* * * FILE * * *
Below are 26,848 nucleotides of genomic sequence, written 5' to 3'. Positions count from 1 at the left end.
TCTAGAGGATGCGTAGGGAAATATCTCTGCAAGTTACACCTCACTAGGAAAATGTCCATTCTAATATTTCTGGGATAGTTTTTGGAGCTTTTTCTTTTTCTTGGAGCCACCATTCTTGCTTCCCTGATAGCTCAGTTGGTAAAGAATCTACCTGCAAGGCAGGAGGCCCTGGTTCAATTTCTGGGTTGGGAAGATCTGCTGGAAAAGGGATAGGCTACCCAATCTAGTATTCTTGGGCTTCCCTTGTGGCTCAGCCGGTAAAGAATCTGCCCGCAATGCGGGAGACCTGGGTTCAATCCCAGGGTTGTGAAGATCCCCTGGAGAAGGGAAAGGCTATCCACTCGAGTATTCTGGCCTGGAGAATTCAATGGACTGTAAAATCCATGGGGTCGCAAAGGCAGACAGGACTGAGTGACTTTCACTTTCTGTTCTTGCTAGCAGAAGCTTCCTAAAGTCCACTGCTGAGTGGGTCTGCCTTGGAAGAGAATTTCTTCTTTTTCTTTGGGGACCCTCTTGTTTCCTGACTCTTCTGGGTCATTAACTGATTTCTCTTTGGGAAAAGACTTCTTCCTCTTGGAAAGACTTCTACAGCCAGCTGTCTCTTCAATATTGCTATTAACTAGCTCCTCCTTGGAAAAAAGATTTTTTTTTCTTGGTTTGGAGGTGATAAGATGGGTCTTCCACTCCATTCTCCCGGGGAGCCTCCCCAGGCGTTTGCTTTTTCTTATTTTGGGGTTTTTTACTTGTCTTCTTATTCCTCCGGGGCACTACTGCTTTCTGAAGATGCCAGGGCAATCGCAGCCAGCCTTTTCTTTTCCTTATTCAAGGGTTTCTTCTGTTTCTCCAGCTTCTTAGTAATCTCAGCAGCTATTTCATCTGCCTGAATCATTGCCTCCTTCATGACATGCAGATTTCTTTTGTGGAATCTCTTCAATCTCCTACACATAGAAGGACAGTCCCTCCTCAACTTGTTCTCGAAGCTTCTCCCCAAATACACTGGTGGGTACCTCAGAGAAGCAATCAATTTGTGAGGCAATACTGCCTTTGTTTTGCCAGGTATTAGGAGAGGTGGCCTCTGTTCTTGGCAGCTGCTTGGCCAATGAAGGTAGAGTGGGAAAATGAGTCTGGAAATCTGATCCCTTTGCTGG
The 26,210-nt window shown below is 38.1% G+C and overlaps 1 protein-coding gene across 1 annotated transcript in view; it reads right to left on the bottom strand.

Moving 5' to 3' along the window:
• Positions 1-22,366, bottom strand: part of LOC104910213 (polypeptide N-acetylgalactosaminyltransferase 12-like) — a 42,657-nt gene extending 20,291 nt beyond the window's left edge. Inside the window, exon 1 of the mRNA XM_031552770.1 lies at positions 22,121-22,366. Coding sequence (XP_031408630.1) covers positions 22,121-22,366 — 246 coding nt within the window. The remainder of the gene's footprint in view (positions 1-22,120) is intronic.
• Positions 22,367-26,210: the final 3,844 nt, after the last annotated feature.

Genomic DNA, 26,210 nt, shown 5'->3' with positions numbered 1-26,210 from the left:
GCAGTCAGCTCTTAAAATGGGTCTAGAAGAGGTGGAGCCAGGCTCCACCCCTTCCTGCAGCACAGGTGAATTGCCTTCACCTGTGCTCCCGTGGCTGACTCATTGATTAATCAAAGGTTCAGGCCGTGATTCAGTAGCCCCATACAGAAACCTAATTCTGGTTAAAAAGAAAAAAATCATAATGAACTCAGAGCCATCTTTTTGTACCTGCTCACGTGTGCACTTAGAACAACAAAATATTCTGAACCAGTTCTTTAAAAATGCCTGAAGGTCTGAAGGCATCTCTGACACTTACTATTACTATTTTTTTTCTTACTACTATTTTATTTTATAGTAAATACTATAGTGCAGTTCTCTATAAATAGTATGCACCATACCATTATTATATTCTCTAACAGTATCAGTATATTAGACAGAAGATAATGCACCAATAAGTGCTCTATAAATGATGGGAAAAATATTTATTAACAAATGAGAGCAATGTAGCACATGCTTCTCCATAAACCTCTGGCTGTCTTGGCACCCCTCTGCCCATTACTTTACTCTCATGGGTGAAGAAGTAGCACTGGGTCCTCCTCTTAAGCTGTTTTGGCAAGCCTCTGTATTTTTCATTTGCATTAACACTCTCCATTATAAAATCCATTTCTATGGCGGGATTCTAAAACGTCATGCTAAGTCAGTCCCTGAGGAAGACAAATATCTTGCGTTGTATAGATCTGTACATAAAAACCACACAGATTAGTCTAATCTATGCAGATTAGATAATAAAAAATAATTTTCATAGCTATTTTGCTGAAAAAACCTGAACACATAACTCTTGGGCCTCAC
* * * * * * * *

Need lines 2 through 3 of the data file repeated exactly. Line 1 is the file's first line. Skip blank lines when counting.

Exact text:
TCTAGAGGATGCGTAGGGAAATATCTCTGCAAGTTACACCTCACTAGGAAAATGTCCATTCTAATATTTCTGGGATAGTTTTTGGAGCTTTTTCTTTTTCTTGGAGCCACCATTCTTGCTTCCCTGATAGCTCAGTTGGTAAAGAATCTACCTGCAAGGCAGGAGGCCCTGGTTCAATTTCTGGGTTGGGAAGATCTGCTGGAAAAGGGATAGGCTACCCAATCTAGTATTCTTGGGCTTCCCTTGTGGCTCAGCCGGTAAAGAATCTGCCCGCAATGCGGGAGACCTGGGTTCAATCCCAGGGTTGTGAAGATCCCCTGGAGAAGGGAAAGGCTATCCACTCGAGTATTCTGGCCTGGAGAATTCAATGGACTGTAAAATCCATGGGGTCGCAAAGGCAGACAGGACTGAGTGACTTTCACTTTCTGTTCTTGCTAGCAGAAGCTTCCTAAAGTCCACTGCTGAGTGGGTCTGCCTTGGAAGAGAATTTCTTCTTTTTCTTTGGGGACCCTCTTGTTTCCTGACTCTTCTGGGTCATTAACTGATTTCTCTTTGGGAAAAGACTTCTTCCTCTTGGAAAGACTTCTACAGCCAGCTGTCTCTTCAATATTGCTATTAACTAGCTCCTCCTTGGAAAAAAGATTTTTTTTTCTTGGTTTGGAGGTGATAAGATGGGTCTTCCACTCCATTCTCCCGGGGAGCCTCCCCAGGCGTTTGCTTTTTCTTATTTTGGGGTTTTTTACTTGTCTTCTTATTCCTCCGGGGCACTACTGCTTTCTGAAGATGCCAGGGCAATCGCAGCCAGCCTTTTCTTTTCCTTATTCAAGGGTTTCTTCTGTTTCTCCAGCTTCTTAGTAATCTCAGCAGCTATTTCATCTGCCTGAATCATTGCCTCCTTCATGACATGCAGATTTCTTTTGTGGAATCTCTTCAATCTCCTACACATAGAAGGACAGTCCCTCCTCAACTTGTTCTCGAAGCTTCTCCCCAAATACACTGGTGGGTACCTCAGAGAAGCAATCAATTTGTGAGGCAATACTGCCTTTGTTTTGCCAGGTATTAGGAGAGGTGGCCTCTGTTCTTGGCAGCTGCTTGGCCAATGAAGGTAGAGTGGGAAAATGAGTCTGGAAATCTGATCCCTTTGCTGG
The 26,210-nt window shown below is 38.1% G+C and overlaps 1 protein-coding gene across 1 annotated transcript in view; it reads right to left on the bottom strand.